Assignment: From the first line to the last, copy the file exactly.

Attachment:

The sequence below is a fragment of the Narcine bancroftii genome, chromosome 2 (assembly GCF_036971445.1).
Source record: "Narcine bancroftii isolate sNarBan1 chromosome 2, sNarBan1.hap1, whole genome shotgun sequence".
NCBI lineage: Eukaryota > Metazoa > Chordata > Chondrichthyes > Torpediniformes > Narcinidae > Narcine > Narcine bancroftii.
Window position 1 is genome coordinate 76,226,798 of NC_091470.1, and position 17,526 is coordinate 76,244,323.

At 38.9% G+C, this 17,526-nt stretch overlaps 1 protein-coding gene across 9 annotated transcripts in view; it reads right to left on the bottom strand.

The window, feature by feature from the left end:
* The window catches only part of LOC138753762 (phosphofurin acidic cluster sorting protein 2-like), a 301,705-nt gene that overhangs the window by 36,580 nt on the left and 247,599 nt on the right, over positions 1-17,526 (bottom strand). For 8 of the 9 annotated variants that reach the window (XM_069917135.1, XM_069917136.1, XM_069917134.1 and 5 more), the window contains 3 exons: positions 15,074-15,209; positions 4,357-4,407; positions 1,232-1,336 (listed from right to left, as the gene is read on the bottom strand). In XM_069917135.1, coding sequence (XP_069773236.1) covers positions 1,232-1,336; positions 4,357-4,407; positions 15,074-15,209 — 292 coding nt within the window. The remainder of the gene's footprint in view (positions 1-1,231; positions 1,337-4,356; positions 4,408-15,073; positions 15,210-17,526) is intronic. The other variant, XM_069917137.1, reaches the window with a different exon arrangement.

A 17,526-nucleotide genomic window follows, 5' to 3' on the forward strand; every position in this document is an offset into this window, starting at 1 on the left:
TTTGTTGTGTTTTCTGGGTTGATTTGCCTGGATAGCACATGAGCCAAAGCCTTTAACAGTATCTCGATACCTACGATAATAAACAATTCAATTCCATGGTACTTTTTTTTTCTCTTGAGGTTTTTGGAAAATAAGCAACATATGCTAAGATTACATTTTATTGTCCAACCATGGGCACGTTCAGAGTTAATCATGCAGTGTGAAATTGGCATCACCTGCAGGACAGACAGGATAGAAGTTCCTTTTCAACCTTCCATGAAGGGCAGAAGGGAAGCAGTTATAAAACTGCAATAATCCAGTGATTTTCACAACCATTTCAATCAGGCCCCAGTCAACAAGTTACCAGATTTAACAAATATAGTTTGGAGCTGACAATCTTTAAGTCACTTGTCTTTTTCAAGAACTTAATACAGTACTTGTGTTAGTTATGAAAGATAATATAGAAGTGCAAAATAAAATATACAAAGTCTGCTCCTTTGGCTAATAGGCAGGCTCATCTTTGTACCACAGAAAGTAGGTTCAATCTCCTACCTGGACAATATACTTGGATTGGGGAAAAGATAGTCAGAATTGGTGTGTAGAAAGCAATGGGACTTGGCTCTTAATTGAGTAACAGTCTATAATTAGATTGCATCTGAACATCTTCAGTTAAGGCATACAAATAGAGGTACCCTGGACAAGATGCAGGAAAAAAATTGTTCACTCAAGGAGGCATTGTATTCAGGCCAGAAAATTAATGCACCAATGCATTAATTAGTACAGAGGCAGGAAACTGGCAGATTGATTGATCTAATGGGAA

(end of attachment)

The sequence below is a fragment of the Narcine bancroftii genome, chromosome 2 (assembly GCF_036971445.1).
Source record: "Narcine bancroftii isolate sNarBan1 chromosome 2, sNarBan1.hap1, whole genome shotgun sequence".
NCBI lineage: Eukaryota > Metazoa > Chordata > Chondrichthyes > Torpediniformes > Narcinidae > Narcine > Narcine bancroftii.
Window position 1 is genome coordinate 76,226,798 of NC_091470.1, and position 17,526 is coordinate 76,244,323.

At 38.9% G+C, this 17,526-nt stretch overlaps 1 protein-coding gene across 9 annotated transcripts in view; it reads right to left on the bottom strand.

The window, feature by feature from the left end:
* The window catches only part of LOC138753762 (phosphofurin acidic cluster sorting protein 2-like), a 301,705-nt gene that overhangs the window by 36,580 nt on the left and 247,599 nt on the right, over positions 1-17,526 (bottom strand). For 8 of the 9 annotated variants that reach the window (XM_069917135.1, XM_069917136.1, XM_069917134.1 and 5 more), the window contains 3 exons: positions 15,074-15,209; positions 4,357-4,407; positions 1,232-1,336 (listed from right to left, as the gene is read on the bottom strand). In XM_069917135.1, coding sequence (XP_069773236.1) covers positions 1,232-1,336; positions 4,357-4,407; positions 15,074-15,209 — 292 coding nt within the window. The remainder of the gene's footprint in view (positions 1-1,231; positions 1,337-4,356; positions 4,408-15,073; positions 15,210-17,526) is intronic. The other variant, XM_069917137.1, reaches the window with a different exon arrangement.

A 17,526-nucleotide genomic window follows, 5' to 3' on the forward strand; every position in this document is an offset into this window, starting at 1 on the left:
TTTGTTGTGTTTTCTGGGTTGATTTGCCTGGATAGCACATGAGCCAAAGCCTTTAACAGTATCTCGATACCTACGATAATAAACAATTCAATTCCATGGTACTTTTTTTTTCTCTTGAGGTTTTTGGAAAATAAGCAACATATGCTAAGATTACATTTTATTGTCCAACCATGGGCACGTTCAGAGTTAATCATGCAGTGTGAAATTGGCATCACCTGCAGGACAGACAGGATAGAAGTTCCTTTTCAACCTTCCATGAAGGGCAGAAGGGAAGCAGTTATAAAACTGCAATAATCCAGTGATTTTCACAACCATTTCAATCAGGCCCCAGTCAACAAGTTACCAGATTTAACAAATATAGTTTGGAGCTGACAATCTTTAAGTCACTTGTCTTTTTCAAGAACTTAATACAGTACTTGTGTTAGTTATGAAAGATAATATAGAAGTGCAAAATAAAATATACAAAGTCTGCTCCTTTGGCTAATAGGCAGGCTCATCTTTGTACCACAGAAAGTAGGTTCAATCTCCTACCTGGACAATATACTTGGATTGGGGAAAAGATAGTCAGAATTGGTGTGTAGAAAGCAATGGGACTTGGCTCTTAATTGAGTAACAGTCTATAATTAGATTGCATCTGAACATCTTCAGTTAAGGCATACAAATAGAGGTACCCTGGACAAGATGCAGGAAAAAAATTGTTCACTCAAGGAGGCATTGTATTCAGGCCAGAAAATTAATGCACCAATGCATTAATTAGTACAGAGGCAGGAAACTGGCAGATTGATTGATCTAATGGGAA